Seung-Kyun Kang 1 , 2 , Rory K J Murphy 3 , Suk-Won Hwang 4 , Seung Min Lee 1 , 2 , Daniel V Harburg 1 , 2 , Neil A Krueger 1 , Jiho Shin 2 , 5 , Paul Gamble 3 , Huanyu Cheng 6 , Sooyoun Yu 2 , 5 , Zhuangjian Liu 7 , Jordan G McCall 8 , Manu Stephen 3 , Hanze Ying 1 , Jeonghyun Kim 1 , 2 , Gayoung Park 9 , 10 , R Chad Webb 1 , 2 , Chi Hwan Lee 11 , Sangjin Chung 1 , 2 , Dae Seung Wie 12 , Amit D Gujar 3 , Bharat Vemulapalli 3 , Albert H Kim 3 , Kyung-Mi Lee 10 , Jianjun Cheng 1 , Younggang Huang 13 , Sang Hoon Lee 14 , Paul V Braun 1 , 2 , 15 , Wilson Z Ray 3 , John A Rogers 1 , 2 , 15
Feb 4 2016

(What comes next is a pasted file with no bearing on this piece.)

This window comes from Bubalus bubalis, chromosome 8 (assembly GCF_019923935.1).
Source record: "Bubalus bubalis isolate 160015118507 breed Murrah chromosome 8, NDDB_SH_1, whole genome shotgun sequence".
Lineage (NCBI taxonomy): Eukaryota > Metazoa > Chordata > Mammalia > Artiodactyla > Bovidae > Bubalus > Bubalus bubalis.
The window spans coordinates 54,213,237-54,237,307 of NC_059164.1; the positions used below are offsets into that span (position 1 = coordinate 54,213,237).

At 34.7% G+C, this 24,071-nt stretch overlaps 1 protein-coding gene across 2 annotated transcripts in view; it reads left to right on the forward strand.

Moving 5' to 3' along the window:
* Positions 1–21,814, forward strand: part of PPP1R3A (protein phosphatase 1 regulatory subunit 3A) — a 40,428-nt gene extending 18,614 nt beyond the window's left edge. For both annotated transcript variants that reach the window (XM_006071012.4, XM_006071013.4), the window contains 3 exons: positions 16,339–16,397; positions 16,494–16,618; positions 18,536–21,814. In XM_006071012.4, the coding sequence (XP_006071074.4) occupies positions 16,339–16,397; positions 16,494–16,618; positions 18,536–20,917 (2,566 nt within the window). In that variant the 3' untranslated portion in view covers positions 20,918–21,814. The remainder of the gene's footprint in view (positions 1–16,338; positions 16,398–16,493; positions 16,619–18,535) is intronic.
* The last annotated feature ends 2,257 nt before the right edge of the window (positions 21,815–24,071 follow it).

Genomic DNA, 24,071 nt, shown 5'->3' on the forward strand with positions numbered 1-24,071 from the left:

Many procedures in modern clinical medicine rely on the use of electronic implants in treating conditions that range from acute coronary events to traumatic injury. However, standard permanent electronic hardware acts as a nidus for infection: bacteria form biofilms along percutaneous wires, or seed haematogenously, with the potential to migrate within the body and to provoke immune-mediated pathological tissue reactions. The associated surgical retrieval procedures, meanwhile, subject patients to the distress associated with re-operation and expose them to additional complications. Here, we report materials, device architectures, integration strategies, and in vivo demonstrations in rats of implantable, multifunctional silicon sensors for the brain, for which all of the constituent materials naturally resorb via hydrolysis and/or metabolic action, eliminating the need for extraction. Continuous monitoring of intracranial pressure and temperature illustrates functionality essential to the treatment of traumatic brain injury; the measurement performance of our resorbable devices compares favourably with that of non-resorbable clinical standards. In our experiments, insulated percutaneous wires connect to an externally mounted, miniaturized wireless potentiostat for data transmission. In a separate set-up, we connect a sensor to an implanted (but only partially resorbable) data-communication system, proving the principle that there is no need for any percutaneous wiring. The devices can be adapted to sense fluid flow, motion, pH or thermal characteristics, in formats that are compatible with the body's abdomen and extremities, as well as the deep brain, suggesting that the sensors might meet many needs in clinical medicine.